Across the pond at Kerry Taylor Auctions in London, several dresses previously owned by Princess Diana went to the auction block. While a Katherine Cusak evening gown sold for around $63,300 and a navy Catherine Walker outfit went for about $36,900, the blue velvet dress that Diana donned as she famously danced with John Travolta at a 1985 White House dinner reception failed to sell. It had been estimated at $330,000–$450,000.
At the High Court of Justice in London, several years of litigation over a disputed Frans Hals came to a close. In 2011 Sotheby’s privately sold a painting attributed to Hals, “Portrait of a Gentleman,” for $10.8 million. Five years later the auction house identified modern pigments in the work and declared it to be a forgery. Sotheby’s repaid the buyer, Seattle-based property developer and collector Richard Hedreen, and petitioned for reimbursement from the sellers. A $4.2 million settlement from one of the sellers, art dealer Mark Weiss, came earlier this year; now, the auction house has also been reimbursed by Fairlight Art Ventures.
In repatriation news, University of Pennsylvania Museum of Anthropology and Archaeology returned fragments of 387 ancient clay tablets to Iraq, where they will reside in the Baghdad Museum. The cuneiform-inscribed fragments, which date to around 2000 BC, are among thousands excavated during expeditions involving Penn and the British Museum from 1922 (the same year that Tutankhamun’s tomb was opened in Egypt) to 1934. They had been shipped to Penn Museum for study and translation.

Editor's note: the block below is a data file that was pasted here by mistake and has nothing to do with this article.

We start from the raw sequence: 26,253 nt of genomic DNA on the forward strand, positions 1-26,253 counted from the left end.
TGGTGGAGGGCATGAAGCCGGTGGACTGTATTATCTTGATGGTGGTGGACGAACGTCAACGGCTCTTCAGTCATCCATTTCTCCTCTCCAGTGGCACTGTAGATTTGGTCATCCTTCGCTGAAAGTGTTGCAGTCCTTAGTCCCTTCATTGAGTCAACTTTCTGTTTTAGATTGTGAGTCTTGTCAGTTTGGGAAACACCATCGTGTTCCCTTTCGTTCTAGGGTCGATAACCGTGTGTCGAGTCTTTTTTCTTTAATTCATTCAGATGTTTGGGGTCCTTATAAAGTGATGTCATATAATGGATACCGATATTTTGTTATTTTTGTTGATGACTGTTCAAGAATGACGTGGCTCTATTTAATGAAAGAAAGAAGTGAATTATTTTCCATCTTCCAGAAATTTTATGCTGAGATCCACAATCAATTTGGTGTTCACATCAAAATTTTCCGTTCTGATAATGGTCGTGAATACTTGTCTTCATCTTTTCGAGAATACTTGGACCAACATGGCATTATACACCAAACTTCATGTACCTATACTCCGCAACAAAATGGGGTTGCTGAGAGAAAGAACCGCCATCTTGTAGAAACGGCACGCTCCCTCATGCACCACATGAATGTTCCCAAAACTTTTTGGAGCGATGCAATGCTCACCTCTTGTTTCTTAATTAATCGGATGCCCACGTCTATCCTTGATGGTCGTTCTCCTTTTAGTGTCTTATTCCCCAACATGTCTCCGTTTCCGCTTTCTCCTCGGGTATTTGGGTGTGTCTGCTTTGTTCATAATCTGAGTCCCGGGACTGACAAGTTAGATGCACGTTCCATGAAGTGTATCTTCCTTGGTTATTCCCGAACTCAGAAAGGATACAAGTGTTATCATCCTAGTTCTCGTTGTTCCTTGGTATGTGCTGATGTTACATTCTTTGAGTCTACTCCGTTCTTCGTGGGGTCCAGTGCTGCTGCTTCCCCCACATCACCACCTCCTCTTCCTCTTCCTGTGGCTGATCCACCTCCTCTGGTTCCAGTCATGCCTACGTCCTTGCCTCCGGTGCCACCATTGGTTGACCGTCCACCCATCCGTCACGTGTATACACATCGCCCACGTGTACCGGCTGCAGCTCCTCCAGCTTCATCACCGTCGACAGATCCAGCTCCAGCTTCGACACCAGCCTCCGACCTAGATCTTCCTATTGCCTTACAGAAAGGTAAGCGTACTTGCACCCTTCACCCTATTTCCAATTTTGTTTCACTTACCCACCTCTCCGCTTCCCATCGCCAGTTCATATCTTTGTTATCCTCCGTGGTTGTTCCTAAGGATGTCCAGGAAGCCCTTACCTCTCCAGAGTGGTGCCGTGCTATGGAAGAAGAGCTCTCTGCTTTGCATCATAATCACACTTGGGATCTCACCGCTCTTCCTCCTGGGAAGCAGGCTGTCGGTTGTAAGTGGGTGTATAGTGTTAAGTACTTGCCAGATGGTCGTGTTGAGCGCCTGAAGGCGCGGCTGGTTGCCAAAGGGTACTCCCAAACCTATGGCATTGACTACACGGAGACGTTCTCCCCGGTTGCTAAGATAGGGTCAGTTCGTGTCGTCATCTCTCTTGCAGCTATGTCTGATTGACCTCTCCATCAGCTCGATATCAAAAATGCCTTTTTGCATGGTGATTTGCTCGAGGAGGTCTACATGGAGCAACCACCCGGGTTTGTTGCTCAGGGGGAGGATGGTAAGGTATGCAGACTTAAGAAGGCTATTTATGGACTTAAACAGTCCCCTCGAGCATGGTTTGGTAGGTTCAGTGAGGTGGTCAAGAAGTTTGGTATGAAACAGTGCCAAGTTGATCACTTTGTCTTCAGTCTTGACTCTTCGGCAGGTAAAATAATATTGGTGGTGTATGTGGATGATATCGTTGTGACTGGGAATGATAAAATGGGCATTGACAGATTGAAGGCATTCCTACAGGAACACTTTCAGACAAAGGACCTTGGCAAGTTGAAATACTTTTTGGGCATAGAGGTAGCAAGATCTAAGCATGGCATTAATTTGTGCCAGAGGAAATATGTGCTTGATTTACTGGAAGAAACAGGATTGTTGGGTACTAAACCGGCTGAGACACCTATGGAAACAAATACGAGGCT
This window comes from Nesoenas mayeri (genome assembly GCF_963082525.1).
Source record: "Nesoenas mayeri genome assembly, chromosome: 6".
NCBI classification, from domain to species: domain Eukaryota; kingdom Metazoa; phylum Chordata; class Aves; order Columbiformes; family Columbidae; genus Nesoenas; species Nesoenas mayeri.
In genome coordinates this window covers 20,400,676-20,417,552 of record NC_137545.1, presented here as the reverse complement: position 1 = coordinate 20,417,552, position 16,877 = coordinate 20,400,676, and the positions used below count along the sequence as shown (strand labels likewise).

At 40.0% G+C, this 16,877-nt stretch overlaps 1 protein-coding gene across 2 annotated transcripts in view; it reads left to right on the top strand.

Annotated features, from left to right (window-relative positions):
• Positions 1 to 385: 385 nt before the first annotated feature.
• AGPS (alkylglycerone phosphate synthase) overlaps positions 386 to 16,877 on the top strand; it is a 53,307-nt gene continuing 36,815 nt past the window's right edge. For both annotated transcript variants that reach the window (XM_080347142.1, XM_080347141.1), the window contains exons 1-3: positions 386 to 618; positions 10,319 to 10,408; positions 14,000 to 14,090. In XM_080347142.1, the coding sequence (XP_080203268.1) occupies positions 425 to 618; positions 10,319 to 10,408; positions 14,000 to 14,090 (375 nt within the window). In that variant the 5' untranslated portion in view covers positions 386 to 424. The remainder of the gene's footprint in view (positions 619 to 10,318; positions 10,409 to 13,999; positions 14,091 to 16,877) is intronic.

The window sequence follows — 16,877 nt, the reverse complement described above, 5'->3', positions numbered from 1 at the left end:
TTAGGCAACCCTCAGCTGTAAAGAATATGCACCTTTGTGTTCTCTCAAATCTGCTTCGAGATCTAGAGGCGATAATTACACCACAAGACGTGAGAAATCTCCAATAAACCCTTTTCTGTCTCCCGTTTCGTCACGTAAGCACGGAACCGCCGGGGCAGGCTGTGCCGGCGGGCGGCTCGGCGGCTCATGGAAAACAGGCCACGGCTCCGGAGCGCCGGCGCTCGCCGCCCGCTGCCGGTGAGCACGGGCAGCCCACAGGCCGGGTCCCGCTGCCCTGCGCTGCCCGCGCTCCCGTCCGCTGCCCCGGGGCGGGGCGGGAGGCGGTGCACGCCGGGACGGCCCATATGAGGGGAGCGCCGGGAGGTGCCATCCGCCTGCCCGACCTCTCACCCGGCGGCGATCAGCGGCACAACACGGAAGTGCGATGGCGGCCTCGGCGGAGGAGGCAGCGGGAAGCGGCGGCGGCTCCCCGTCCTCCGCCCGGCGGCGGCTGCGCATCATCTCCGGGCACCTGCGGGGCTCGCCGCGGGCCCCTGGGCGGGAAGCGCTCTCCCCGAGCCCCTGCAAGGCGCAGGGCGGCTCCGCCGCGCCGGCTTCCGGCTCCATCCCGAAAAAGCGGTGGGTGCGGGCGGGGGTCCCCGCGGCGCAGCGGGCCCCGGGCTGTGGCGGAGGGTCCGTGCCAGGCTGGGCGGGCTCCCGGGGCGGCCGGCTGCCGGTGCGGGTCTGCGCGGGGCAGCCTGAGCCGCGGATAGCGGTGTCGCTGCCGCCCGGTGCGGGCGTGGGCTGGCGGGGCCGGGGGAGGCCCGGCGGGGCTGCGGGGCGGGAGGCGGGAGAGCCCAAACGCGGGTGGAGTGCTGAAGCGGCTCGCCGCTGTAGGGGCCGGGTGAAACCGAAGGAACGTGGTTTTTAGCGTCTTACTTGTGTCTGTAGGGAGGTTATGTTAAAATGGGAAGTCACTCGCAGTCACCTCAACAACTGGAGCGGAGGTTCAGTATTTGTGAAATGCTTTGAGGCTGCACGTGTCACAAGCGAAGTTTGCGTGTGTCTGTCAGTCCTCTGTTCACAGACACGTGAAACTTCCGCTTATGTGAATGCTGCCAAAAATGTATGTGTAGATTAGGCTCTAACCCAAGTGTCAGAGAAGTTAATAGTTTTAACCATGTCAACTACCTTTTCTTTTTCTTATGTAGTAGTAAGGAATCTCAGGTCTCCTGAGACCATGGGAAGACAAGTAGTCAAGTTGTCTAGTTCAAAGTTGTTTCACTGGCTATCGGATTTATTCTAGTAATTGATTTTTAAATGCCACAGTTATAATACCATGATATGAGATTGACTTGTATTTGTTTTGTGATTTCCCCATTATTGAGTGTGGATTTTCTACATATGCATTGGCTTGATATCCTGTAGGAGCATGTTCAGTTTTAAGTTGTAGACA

The Musée du Quai Branly-Jacques Chirac in Paris will return a fragment of a maro ‘ura, or 18th century Polynesian royal feathered belt, to the Museum of Tahiti and the Islands in 2021 on a three-year renewable loan following the belt’s inclusion in a Quai Branly exhibition. The return of the maro ‘ura, which would have been worn by chieftains during coronations and ceremonies, comes as part of President Emmanuel’s pledge to repatriate objects taken without consent in the colonial period.
Cammie Tipton-Amini’s opinion piece “When Ukraine Was Newly Independent and Everything Was Possible” employs simplistic whataboutism that dangerously echoes Putin’s lies.
Anthony Banua-Simon’s documentary Cane Fire contrasts decades of Hollywood images of his home with its current reality.
Conversations with Leslie Barlow, Mary Griep, Alexa Horochowski, Joe Sinness, Melvin R. Smith, and Tetsuya Yamada will be accessible online or in person at the Minneapolis College of Art and Design.
Michelle Segre’s art is truer to the actual world we live in than to the ideal one proposed and refined by the art world and its institutions.
The school’s 2022 cohort was encouraged to fail, get messy, and try new things.
Now on view in Pasadena, this exhibition explores how four artists challenged the limitations of gestural abstraction by exploiting the resonance of figural forms.
Protesters held signs that read “If men got pregnant, you could get an abortion at an ATM” and “Abolish SCOTUS, Not Abortions!”
Define American has named the fourth cohort of its annual fellowship, which gives grants and career development opportunities to five artists.
Northwestern’s Block Museum of Art Presents A Site of Struggle: American Art against Anti-Black Violence
This new exhibition in Evanston, Illinois considers how art has been used to protest, process, mourn, and memorialize anti-Black violence for more than a century.
The site of Michelangelo’s famous frescoes has a strict no-photos policy.
Her short film Freshwater is now playing at the Museum of Contemporary Art Detroit.
In the artist’s new exhibition, Black moves away from her signature representation of commercial goods to celebrating the labors behind everyday life.